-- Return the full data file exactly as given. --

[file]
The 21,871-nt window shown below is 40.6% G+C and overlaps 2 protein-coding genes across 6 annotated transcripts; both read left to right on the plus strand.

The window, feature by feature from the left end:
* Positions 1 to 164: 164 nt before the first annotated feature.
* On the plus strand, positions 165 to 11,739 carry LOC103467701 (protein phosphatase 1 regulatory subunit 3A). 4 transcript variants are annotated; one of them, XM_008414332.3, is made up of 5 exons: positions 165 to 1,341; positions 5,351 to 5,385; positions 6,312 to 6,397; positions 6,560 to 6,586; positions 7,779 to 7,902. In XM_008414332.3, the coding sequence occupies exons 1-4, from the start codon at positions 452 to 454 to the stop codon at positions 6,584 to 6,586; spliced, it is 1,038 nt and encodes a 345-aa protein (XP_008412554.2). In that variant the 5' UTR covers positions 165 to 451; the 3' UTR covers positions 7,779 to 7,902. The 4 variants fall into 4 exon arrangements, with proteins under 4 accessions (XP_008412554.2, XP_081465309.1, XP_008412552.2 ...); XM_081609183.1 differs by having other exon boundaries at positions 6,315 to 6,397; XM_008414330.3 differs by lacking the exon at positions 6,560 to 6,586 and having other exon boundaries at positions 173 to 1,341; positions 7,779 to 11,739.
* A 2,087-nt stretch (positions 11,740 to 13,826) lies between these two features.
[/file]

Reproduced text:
The 21,871-nt window shown below is 40.6% G+C and overlaps 2 protein-coding genes across 6 annotated transcripts; both read left to right on the plus strand.

The window, feature by feature from the left end:
* Positions 1 to 164: 164 nt before the first annotated feature.
* On the plus strand, positions 165 to 11,739 carry LOC103467701 (protein phosphatase 1 regulatory subunit 3A). 4 transcript variants are annotated; one of them, XM_008414332.3, is made up of 5 exons: positions 165 to 1,341; positions 5,351 to 5,385; positions 6,312 to 6,397; positions 6,560 to 6,586; positions 7,779 to 7,902. In XM_008414332.3, the coding sequence occupies exons 1-4, from the start codon at positions 452 to 454 to the stop codon at positions 6,584 to 6,586; spliced, it is 1,038 nt and encodes a 345-aa protein (XP_008412554.2). In that variant the 5' UTR covers positions 165 to 451; the 3' UTR covers positions 7,779 to 7,902. The 4 variants fall into 4 exon arrangements, with proteins under 4 accessions (XP_008412554.2, XP_081465309.1, XP_008412552.2 ...); XM_081609183.1 differs by having other exon boundaries at positions 6,315 to 6,397; XM_008414330.3 differs by lacking the exon at positions 6,560 to 6,586 and having other exon boundaries at positions 173 to 1,341; positions 7,779 to 11,739.
* A 2,087-nt stretch (positions 11,740 to 13,826) lies between these two features.